It will take five years for some hospitals to catch up with the backlog of patient care caused by the coronavirus pandemic, NHS Providers has warned.
The trusts in England worst impacted by the crisis are between three and five years away from returning to pre-COVID levels, according to the association, which represents NHS trusts.
It also claims that COVID-19 has resulted in the biggest backlog of care in England for 20 years – and says it is a "very significant problem" that hospital trusts are still assessing the extent of.
The most recent data from NHS England showed that 4.7 million people were waiting to start treatment at the end of February, which is the highest figure since records began in 2007.
Almost 400,000 patients had been waiting more than a year to start cancer treatment then as well – the highest monthly figure since December 2007.
Delays in care do not just refer to planned surgery and cancer treatment, but also mental health and community services.
Health bosses say they need a "multi-year" plan to address the backlog, with chief executives urging the government to go beyond current targets.
This would include more hospital beds, medical equipment, doctors and nurses as well as vast improvements in diagnostics and trauma care, NHS Providers said.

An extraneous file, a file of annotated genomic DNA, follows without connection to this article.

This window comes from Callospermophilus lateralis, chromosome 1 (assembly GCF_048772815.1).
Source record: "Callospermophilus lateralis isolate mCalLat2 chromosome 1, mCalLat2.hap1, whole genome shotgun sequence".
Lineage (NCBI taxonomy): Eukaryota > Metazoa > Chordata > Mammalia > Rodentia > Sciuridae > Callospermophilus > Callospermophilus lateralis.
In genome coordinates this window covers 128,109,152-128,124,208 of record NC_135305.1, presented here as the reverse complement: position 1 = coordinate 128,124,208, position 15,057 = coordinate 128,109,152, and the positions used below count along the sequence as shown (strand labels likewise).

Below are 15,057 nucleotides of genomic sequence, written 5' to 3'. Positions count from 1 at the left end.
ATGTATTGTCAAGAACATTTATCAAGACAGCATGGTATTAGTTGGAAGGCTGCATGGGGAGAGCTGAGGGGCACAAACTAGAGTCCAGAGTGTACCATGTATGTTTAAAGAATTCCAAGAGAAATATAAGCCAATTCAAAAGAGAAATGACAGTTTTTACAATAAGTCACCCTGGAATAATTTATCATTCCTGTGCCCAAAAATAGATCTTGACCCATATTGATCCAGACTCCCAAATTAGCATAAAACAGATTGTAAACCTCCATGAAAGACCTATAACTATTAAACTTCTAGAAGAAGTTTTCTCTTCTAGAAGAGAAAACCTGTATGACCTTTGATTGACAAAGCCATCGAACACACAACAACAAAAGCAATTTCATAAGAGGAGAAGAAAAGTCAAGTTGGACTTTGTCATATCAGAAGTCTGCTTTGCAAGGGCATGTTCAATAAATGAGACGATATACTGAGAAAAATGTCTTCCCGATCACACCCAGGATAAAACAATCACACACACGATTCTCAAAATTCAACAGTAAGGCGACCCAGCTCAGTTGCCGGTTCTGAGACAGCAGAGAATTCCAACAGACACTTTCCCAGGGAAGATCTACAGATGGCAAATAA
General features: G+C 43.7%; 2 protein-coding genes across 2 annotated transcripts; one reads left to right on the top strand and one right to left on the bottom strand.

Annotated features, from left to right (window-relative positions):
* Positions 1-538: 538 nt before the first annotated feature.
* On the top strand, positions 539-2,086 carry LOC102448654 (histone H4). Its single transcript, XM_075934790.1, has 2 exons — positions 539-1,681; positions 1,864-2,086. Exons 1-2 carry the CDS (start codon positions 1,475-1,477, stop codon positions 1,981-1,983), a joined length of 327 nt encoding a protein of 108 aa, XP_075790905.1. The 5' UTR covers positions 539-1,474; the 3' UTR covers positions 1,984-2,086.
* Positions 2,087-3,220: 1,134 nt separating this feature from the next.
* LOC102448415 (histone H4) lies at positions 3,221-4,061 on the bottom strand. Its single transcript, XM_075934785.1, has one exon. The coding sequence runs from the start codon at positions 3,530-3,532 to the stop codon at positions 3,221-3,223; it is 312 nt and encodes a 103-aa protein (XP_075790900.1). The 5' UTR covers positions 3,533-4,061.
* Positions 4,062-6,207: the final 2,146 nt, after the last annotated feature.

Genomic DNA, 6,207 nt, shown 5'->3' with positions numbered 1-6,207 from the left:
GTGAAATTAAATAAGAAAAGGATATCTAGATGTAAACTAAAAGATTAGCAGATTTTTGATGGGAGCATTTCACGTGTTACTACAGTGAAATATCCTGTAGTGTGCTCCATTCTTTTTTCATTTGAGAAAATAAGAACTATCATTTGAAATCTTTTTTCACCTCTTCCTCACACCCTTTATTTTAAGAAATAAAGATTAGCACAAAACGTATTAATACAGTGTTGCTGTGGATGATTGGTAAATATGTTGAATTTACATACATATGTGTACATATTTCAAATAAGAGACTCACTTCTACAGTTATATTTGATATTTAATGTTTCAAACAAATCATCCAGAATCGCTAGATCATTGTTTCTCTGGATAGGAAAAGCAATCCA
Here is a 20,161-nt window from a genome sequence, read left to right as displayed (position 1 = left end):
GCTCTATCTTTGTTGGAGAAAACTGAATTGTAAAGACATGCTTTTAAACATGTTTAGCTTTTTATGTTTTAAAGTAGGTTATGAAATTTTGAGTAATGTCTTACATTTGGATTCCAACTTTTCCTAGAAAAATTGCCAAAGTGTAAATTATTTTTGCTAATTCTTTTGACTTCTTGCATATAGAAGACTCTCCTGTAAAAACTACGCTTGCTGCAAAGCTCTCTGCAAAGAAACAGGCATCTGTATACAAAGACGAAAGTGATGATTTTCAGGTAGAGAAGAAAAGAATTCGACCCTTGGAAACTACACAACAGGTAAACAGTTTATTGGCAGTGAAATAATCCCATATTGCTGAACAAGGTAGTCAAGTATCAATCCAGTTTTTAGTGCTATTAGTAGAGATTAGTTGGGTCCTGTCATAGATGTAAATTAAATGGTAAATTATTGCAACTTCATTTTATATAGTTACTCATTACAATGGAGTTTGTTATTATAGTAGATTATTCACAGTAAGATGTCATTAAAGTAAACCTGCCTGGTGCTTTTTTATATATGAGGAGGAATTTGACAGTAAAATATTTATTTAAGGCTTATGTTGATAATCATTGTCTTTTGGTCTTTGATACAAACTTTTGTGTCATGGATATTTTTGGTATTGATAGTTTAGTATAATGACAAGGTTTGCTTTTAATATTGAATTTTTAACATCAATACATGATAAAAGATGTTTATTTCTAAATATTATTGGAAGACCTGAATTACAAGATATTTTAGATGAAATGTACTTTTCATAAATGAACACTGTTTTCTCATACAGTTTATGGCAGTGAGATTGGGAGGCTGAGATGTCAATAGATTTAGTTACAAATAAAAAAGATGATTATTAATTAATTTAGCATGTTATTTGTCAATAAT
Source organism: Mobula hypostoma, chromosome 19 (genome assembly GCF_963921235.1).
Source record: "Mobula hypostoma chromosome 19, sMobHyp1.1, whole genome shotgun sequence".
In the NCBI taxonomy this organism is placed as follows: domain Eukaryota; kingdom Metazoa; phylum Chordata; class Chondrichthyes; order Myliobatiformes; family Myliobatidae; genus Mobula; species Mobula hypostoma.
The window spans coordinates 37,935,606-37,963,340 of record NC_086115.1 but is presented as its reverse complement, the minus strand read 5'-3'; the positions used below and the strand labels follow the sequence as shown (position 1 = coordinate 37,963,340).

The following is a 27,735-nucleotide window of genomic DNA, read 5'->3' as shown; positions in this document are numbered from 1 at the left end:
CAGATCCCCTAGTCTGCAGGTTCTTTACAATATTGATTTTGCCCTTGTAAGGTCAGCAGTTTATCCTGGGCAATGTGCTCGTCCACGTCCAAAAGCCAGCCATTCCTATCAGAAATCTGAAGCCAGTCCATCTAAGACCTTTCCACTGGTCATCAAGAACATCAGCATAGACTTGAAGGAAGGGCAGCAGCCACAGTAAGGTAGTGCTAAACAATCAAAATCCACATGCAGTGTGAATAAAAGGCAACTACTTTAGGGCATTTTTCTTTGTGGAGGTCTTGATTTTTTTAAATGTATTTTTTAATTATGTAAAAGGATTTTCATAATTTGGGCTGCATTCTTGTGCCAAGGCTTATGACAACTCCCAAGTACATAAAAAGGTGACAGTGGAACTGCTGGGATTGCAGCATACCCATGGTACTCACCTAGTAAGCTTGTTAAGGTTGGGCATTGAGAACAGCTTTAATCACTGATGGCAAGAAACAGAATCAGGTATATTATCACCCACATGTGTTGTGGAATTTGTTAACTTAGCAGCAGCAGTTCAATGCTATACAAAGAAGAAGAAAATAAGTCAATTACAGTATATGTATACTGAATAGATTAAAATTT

It also says hospitals need to be completely reconfigured to cope with further potential waves of coronavirus.
"This isn’t just about money – it’s actually about how the NHS is going to need to transform the way it provides care," NHS Providers chief executive Chris Hopson told Sky News.
He also said the full size of the problem is unclear because many patients who might have been referred for treatment over the last 12 months have not been, because of the pandemic.
As the NHS emerges from the COVID crisis, Mr Hopson said there is an "opportunity to do things differently", adding that hospital trusts and the government need to form a plan together.
He said there was a similar situation in the early 2,000s, which was tackled with lots of overtime and the use of the private sector.
But this time there is an added problem because the NHS has to work out how it "lives long term with COVID", Mr Hopson added.
These latest concerns follow a row over medics’ wages, with many claiming they will leave the profession, causing catastrophic staff shortages, if the government doesn’t improve salaries across the board.
Prime Minister Boris Johnson has insisted the government will ensure the NHS has what it needs to tackle waiting lists.
"We do need people to take up their appointments and to get the treatment that they need," he said this week.
"We’re going to make sure that we give the NHS all the funding that it needs, as we have done throughout the pandemic, to beat the backlog."
The Department of Health and Social Care said: "Our NHS has faced significant challenges over the past year and we continue to support our incredible health and care staff who have kept services open this winter for thousands of patients.
"We are backing our NHS with an extra £7bn for health and care services this year, bringing our total additional COVID-19 investment to £92 billion.
"This includes £1bn to support NHS recovery by tackling waiting lists and providing up to one million extra checks, scans and additional operations."